In George Romero’s film this contamination was just an accident that got out of hand and then compounded by the efforts to help resolve it, making things infinitely worse; here, obviously, The Albino is up to no good, contaminating and cutting off the unwilling townsfolk for some nefarious scientific control test on the effects of this kind of destabilizing agent (-- for whose government this was for is kinda left up in the air, and even our own isn’t ruled out), turning each victim into a cackling, greenish, roided-out rage-monster. And it is here where Nightmare at Noon excels, during the chaos, as Cheri is probably regretting not joining the boys for that beer during breakfast. And as she hulks out like all the others, at least this allows Hanks to figure out what the source of the contamination is: the town's water supply.
From there, efforts are made to keep those uninfected safe from those that are, barricading them off inside the hospital, leaving Hanks, who may or may not be infected, Julia, and his two newest sworn in (under protest) deputies, Ken and Reilly, to try and curb this ever-escalating outbreak of murder and mayhem on the streets and keep the death toll to a minimum, surviving long enough to engage with The Albino’s shock troops when he’s seen enough and sends them in to eliminate all the surviving witnesses.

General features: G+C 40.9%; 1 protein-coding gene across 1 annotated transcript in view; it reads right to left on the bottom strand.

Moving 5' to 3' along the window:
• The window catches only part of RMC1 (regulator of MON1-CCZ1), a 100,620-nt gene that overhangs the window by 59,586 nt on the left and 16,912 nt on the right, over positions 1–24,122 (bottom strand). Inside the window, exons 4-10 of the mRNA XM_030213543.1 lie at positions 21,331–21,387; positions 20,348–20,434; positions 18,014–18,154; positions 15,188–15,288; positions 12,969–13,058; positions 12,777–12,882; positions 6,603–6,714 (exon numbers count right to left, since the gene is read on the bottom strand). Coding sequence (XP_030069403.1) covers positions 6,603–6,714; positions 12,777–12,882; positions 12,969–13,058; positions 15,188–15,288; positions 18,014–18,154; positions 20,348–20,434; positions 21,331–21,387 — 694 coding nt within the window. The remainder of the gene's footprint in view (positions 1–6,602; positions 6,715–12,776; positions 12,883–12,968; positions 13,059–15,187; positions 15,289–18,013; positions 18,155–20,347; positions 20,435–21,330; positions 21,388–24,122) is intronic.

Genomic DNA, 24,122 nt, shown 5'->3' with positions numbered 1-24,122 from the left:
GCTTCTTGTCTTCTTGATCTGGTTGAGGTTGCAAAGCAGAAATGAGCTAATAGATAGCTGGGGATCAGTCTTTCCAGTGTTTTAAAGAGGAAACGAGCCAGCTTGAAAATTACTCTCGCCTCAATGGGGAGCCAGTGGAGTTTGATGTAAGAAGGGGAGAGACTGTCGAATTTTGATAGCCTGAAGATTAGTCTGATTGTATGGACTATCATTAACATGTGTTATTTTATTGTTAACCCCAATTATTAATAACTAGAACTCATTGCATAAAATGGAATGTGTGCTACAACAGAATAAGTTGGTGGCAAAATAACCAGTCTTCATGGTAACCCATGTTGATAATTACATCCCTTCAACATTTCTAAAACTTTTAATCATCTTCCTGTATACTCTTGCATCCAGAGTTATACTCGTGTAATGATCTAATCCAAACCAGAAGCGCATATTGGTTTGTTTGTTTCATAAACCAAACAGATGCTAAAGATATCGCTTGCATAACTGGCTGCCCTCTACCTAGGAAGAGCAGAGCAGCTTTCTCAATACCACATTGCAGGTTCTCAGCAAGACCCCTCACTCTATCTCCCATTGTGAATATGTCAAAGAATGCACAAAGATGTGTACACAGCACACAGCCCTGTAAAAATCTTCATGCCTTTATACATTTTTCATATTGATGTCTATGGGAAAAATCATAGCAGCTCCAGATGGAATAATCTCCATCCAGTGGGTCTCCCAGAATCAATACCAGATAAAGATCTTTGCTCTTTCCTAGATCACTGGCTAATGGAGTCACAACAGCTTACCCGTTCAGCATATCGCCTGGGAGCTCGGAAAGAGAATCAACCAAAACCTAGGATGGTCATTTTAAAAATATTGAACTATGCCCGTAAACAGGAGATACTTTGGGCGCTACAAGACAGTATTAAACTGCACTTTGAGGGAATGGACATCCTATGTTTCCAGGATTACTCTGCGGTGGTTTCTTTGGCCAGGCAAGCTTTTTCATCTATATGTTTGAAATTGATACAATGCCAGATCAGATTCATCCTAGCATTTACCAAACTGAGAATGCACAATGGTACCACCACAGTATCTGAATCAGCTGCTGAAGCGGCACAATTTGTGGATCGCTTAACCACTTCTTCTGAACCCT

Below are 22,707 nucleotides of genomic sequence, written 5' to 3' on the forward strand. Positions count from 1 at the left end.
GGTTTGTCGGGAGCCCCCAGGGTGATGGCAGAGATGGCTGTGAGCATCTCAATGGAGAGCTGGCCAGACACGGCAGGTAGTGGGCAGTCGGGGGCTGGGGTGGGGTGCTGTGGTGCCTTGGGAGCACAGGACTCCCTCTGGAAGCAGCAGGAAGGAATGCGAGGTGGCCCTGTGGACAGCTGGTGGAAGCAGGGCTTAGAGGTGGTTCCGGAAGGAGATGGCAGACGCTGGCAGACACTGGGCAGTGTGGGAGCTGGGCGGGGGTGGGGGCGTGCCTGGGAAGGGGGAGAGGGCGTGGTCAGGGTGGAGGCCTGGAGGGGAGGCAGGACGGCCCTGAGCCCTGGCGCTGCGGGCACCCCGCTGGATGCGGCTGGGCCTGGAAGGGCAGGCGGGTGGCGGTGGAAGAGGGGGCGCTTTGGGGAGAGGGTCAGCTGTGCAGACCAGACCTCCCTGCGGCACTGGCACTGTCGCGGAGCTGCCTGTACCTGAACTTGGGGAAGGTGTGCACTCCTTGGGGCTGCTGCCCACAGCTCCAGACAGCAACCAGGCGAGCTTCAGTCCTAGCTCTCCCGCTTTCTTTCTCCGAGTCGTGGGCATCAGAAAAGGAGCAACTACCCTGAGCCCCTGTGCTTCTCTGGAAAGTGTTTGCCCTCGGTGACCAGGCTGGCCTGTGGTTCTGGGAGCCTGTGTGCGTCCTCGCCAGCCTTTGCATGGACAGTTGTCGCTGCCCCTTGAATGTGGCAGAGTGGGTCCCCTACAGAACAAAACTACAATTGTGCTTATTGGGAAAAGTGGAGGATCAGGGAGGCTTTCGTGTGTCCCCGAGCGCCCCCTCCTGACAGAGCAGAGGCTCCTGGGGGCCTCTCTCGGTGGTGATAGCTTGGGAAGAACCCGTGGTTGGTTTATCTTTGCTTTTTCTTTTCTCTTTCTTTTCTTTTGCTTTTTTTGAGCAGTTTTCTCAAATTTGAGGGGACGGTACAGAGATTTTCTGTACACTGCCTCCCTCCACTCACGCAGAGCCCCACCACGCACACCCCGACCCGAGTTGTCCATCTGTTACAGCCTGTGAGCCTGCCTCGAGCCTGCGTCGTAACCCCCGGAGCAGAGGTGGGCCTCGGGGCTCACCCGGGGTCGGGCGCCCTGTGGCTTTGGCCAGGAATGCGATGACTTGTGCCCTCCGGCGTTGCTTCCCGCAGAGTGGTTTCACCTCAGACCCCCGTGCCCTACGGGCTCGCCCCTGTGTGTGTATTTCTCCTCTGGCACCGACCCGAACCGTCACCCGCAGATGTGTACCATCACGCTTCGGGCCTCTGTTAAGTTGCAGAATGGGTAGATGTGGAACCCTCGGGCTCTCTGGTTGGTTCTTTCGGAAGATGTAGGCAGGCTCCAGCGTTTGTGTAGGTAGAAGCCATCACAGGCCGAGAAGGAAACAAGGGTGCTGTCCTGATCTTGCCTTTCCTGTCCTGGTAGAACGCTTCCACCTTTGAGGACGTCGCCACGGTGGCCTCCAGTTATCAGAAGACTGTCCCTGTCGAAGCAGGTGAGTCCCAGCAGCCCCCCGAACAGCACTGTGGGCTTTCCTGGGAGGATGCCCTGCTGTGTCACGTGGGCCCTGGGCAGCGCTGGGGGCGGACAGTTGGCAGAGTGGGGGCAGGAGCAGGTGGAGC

Director Mastorakis had nothing but high praise for Bo Hopkins and Brion James during the production, though James is kind of wasted in a role that has him standing around a lot and tinkering with doodads and smirking and that’s about it. He also only had one line of dialogue throughout the whole movie, “Whoa!”, and we’ll be addressing why he said that in a moment. But the director would come to regret casting Wings Hauser, calling it a mistake, due to the actor’s ongoing battle with drugs and alcohol. I’ve always been a fan of Hauser and his manic intensity ever since I saw him as the degenerate pimp, Ramrod, in Vice Squad (1982). On screen his performance is actually pretty good as the put upon and in over his head Ken, but off screen his problems kept mounting, culminating with an incident at a hotel where a fight broke out during an attempted intervention that found the actor putting someone’s head through a wall, resulting in his arrest, forcing Mastorakis to bail him out.